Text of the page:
The great scallop is worldwide the most important shell for the fish industry. In 1990 the worldwide catch was 0,57 million metric tons, in 1992 it was 0,74 million metric tons and in 1994 1,3 million metric tons.
The animals move quickly, jumpy even and have light sensitive spots on their opening edges. In the Middle Ages the Great Scallop was a promotional object for Santiago de Compostella in Galicia (Northwest Spain). Pilgrims took the shells home after their pilgrimage to Santiago.
The Great Scallop is consumed mostly in France en the United Kingdom and used in the "haute cuisine". Two Dutch trawlers, the UK 154 en the UK 307, fish for this shell. By the end of 1965 these trawlers had a conflict with the (much smaller) French shell fishermen. The Dutch trawlers were banned from the French harbour Le Havre.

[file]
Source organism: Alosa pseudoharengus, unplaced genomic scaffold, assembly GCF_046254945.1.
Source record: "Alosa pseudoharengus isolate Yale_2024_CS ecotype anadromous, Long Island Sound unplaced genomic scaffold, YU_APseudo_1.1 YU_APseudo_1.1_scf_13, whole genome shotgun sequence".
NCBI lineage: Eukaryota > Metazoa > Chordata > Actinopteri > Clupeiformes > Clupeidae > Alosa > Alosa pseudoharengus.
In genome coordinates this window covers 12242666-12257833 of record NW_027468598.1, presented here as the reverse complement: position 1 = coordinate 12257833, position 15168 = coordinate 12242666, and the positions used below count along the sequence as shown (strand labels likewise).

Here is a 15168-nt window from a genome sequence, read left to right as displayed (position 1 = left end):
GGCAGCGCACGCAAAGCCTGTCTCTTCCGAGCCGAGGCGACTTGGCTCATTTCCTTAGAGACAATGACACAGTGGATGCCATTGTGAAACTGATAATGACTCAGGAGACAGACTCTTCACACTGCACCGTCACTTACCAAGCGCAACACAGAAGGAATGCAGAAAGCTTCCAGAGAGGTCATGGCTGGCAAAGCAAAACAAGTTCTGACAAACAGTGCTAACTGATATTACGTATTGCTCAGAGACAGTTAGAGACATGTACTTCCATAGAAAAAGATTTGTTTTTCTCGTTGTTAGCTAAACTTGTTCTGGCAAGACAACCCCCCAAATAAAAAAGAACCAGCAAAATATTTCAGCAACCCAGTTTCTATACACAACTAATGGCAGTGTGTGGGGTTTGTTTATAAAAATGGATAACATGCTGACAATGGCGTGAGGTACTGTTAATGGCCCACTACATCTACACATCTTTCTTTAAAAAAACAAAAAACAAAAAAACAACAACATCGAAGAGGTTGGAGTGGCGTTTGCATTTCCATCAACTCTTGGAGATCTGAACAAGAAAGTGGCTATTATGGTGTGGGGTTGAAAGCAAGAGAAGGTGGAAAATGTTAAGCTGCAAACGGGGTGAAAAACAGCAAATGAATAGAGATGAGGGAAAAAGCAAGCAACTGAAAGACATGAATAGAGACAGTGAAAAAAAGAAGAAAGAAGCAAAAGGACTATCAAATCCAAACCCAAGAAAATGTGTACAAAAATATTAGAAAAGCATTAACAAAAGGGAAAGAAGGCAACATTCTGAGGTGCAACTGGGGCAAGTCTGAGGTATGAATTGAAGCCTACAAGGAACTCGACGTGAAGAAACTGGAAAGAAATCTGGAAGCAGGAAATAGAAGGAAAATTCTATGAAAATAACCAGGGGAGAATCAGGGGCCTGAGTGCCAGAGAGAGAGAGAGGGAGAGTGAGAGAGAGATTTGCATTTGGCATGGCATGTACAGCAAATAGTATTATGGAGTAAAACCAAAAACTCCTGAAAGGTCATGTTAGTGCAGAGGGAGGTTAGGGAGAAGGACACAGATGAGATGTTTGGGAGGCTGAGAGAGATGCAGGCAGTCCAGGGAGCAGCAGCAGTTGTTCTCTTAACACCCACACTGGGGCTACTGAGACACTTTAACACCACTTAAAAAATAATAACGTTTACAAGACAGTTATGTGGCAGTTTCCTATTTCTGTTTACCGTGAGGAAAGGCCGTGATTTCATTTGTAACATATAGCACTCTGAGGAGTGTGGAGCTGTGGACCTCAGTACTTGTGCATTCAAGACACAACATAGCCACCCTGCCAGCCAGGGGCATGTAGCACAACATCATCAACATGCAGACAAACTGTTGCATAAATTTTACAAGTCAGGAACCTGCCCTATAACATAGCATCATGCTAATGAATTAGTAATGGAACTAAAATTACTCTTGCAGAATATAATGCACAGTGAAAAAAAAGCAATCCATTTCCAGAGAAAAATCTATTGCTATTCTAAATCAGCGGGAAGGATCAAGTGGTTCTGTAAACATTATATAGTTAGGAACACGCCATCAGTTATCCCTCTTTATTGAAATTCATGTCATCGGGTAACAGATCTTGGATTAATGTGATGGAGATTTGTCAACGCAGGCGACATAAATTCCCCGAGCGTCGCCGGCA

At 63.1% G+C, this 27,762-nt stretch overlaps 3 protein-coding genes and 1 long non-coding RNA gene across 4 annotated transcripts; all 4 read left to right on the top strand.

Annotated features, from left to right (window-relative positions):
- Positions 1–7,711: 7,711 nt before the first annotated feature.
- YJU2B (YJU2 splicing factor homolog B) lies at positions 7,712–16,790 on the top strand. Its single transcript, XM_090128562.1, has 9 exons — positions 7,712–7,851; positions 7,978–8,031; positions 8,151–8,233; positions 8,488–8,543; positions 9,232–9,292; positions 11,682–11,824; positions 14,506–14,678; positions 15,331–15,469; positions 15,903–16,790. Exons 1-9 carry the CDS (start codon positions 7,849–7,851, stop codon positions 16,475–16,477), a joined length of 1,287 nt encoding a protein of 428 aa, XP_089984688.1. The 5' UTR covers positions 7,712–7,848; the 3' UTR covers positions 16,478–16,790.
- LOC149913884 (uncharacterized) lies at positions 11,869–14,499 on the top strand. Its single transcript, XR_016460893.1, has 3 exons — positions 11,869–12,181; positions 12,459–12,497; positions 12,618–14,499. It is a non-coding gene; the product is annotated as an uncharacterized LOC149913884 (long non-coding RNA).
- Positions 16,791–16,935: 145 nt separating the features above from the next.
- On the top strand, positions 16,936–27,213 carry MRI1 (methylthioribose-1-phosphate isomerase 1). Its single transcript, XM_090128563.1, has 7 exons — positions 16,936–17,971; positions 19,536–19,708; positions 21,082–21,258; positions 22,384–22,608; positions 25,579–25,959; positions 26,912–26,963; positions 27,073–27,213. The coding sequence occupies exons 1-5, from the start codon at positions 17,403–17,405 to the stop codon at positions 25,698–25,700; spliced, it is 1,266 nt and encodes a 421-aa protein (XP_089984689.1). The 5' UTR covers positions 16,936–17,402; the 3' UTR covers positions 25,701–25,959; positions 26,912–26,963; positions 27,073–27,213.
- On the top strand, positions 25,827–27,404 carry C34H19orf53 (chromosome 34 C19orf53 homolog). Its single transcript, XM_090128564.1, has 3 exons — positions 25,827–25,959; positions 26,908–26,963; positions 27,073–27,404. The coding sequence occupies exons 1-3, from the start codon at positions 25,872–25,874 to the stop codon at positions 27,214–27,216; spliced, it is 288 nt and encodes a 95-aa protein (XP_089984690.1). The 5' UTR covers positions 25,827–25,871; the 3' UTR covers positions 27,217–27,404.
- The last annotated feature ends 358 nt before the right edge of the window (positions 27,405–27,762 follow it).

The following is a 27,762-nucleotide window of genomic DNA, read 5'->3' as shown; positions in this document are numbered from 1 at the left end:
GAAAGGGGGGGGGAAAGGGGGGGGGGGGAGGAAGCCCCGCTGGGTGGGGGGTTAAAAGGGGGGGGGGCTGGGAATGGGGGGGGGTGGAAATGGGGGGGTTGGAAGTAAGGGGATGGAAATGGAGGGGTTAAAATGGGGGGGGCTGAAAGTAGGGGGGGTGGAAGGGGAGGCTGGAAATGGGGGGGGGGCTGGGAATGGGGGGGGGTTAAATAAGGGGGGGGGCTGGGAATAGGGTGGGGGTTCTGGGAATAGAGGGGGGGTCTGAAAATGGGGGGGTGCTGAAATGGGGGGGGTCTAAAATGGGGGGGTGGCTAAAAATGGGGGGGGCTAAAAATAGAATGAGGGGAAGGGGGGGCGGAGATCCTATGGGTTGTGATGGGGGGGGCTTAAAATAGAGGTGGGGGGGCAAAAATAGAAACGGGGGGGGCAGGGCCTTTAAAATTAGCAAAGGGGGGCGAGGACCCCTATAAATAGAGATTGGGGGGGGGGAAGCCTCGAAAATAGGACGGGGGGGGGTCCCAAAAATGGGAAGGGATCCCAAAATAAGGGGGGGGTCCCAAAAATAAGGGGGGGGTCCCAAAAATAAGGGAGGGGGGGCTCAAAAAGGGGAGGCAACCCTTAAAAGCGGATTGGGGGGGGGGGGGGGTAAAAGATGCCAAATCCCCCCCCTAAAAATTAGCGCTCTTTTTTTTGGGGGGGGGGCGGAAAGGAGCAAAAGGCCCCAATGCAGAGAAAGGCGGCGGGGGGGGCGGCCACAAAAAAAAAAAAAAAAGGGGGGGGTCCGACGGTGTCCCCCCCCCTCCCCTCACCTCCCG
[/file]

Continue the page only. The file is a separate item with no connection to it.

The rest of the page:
Dutch: Sint Jacobsschelp
Latin: Pecten Maximus
French: coquille Saint Jacques
English: Great Scallop
German: Große Kammmuschel, Pilgermuschel